Survivors & Family Members

  • Background

The Affordable Healthcare Act and You

If you're uninsured or looking for more affordable health insurance and haven't looked at the Marketplace, open enrollment is the time to look. During “open enrollment” you can purchase private health insurance coverage through the marketplace in each state.  Low and moderate income people may be eligible for help to pay for the health insurance coverage. People who have affordable employer-provided health insurance or are already covered by Medicaid or Medicare cannot receive financial help paying for private health insurance coverage. People who lose their health insurance may also be able to sign up for new coverage during a special enrollment period.  

Do you already have health insurance through the Marketplace? 
If you do, you must re-enroll every year or you will be automatically re-enrolled. It is also important to report any changes to your income to the marketplace.   

Enrollment for Medicaid and the Children’s Health Insurance Program (CHIP) is open anytime. Open enrollment is not limited for these publically funded health insurance programs for low-income individuals.  Medicaid also provides long-term services and supports to people with disabilities.
This is a good time to check your health insurance coverage and see if it still meets your healthcare needs.
Anyone can change health care plans during open enrollment, but most people will be re-enrolled automatically if they take no action.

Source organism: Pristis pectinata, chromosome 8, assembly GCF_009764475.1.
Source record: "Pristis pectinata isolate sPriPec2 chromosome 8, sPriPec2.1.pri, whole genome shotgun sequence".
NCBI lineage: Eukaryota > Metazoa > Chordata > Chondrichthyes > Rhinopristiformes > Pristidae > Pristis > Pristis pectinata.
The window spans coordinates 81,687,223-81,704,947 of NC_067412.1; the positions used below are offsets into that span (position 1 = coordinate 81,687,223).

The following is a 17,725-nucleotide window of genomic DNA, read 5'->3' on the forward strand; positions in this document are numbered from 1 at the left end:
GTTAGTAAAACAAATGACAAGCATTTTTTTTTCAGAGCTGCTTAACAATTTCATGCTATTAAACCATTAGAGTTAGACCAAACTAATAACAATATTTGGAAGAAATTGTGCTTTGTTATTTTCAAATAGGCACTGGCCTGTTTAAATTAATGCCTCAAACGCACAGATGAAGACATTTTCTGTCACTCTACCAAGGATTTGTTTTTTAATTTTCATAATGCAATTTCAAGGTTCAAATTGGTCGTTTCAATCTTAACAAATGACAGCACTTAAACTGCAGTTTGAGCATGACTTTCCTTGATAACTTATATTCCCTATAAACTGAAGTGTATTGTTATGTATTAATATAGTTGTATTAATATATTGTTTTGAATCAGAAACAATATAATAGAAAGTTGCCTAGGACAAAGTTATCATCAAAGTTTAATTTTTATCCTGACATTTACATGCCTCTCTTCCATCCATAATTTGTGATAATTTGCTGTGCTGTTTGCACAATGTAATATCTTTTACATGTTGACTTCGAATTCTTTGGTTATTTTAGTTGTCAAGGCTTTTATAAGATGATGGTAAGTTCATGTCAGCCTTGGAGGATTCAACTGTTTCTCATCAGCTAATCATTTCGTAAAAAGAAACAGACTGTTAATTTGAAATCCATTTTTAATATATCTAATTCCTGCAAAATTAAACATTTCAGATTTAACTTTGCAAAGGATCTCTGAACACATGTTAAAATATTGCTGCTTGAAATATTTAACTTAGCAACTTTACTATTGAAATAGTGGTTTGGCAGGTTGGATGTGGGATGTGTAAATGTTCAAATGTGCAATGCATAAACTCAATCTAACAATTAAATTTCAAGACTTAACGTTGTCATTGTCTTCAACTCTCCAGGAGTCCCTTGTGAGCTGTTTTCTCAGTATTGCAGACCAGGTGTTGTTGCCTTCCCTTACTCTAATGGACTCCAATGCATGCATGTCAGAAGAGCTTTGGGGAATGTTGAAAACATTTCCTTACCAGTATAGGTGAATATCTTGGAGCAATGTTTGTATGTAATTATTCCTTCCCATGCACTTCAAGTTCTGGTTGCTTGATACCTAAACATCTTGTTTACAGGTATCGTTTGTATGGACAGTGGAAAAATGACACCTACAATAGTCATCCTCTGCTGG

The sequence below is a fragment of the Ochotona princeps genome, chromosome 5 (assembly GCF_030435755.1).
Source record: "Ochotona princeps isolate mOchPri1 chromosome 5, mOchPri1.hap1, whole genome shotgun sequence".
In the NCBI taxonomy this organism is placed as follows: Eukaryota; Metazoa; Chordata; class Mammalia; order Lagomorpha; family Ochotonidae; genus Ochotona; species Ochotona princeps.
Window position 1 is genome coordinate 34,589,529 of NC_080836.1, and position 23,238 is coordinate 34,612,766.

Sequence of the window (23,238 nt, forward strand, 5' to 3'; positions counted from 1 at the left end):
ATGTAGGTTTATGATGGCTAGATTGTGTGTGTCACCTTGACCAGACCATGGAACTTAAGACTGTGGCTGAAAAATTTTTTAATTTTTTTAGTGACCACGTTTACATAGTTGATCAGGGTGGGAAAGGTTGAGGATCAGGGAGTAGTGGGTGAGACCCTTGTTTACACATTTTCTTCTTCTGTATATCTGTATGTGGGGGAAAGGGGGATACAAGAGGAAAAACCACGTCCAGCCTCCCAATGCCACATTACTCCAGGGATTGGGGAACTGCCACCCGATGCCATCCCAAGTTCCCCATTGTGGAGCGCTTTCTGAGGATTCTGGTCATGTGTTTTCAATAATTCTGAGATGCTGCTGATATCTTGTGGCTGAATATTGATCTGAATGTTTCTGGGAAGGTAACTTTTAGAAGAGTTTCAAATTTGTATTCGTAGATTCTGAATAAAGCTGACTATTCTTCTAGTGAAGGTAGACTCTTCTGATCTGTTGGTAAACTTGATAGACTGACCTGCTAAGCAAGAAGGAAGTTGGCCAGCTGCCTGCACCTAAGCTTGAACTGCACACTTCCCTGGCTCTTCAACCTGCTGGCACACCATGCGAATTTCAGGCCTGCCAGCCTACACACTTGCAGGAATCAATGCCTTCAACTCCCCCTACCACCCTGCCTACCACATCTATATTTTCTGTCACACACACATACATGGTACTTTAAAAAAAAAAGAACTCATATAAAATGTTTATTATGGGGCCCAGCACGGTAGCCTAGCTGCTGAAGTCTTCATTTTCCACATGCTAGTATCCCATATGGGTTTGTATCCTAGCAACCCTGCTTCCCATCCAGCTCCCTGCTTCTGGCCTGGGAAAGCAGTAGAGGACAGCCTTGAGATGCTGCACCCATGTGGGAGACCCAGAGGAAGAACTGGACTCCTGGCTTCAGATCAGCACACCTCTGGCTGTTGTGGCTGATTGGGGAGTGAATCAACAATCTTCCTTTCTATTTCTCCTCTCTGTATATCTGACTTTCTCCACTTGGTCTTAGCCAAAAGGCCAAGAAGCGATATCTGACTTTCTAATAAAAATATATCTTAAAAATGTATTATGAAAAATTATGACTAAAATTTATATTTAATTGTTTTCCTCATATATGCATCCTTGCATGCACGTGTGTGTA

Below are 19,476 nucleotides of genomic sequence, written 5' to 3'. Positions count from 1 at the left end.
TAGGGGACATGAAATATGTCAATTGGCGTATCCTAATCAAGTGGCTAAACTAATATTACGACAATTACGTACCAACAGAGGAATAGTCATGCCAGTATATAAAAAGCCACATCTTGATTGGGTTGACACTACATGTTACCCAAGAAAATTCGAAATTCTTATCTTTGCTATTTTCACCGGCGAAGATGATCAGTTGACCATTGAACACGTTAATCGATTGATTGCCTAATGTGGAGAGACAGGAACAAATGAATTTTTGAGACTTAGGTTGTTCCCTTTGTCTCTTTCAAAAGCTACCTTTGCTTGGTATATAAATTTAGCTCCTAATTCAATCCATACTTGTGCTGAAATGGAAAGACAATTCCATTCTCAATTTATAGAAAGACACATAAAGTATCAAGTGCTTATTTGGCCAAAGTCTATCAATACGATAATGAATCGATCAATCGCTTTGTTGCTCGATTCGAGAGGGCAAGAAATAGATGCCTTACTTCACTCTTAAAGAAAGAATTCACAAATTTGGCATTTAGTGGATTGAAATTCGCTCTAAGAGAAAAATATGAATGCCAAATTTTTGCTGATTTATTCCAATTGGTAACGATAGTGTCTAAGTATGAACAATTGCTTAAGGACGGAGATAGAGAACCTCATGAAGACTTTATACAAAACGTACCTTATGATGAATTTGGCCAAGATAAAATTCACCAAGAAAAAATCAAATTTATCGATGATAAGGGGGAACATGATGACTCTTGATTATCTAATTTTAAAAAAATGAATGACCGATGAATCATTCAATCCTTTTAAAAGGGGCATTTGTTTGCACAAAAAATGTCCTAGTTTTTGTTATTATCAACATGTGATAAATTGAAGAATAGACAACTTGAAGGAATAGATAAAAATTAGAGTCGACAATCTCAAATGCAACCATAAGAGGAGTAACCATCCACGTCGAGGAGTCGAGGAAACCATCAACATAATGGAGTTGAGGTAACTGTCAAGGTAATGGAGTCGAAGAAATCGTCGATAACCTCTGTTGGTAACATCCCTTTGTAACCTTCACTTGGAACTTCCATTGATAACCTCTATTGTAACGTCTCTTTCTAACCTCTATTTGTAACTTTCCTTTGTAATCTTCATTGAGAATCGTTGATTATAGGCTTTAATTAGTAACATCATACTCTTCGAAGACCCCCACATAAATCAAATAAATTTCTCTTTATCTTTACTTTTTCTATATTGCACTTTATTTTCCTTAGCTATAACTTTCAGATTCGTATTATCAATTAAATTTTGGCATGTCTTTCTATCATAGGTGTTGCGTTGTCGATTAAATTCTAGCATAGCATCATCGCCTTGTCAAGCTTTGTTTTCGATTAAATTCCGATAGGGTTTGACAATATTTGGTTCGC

Carefully read all health insurance notices and updates.  
You should check your coverage:
Even if you like your health plan, new plans may be available and premiums or cost sharing may have changed since last year.
Even if your income has not changed, you could be eligible for more financial assistance.

If you have a disability or a health condition, pay attention to possible changes: 

  • Is a broad range of health care providers included in the health plan’s network of providers?
  • Are there enough medical specialists in the network to meet your needs?
  • Are needed medications included in the plan’s list of covered drugs?
  • Is there adequate access to non-clinical, disability-specific services and supports?
  • Does the plan have service limits, such as caps on the number of office visits for therapy services?
  • Are mental health services covered to the same extent that other “physical” health benefits are covered?

Where to get help

Health insurance can be complicated. If you or your family member needs assistance with understanding the options, healthcare.gov  can help. This website has information about seeking assistance in local communities, explanations of health insurance terms, enrollment information and much more. There is also a 24-hour phone line for consumer assistance at 1-800-318-2596 to call for help.

Each state has health insurance “navigators” to assist individuals with enrollment in health insurance. Individual health plan information should be available in early November. If you would like more information on specific topics, the National Disability Navigator Resource Collaborative  http://www.nationaldisabilitynavigator.org has a comprehensive set of materials available on disability issues and the Affordable Care Act.  

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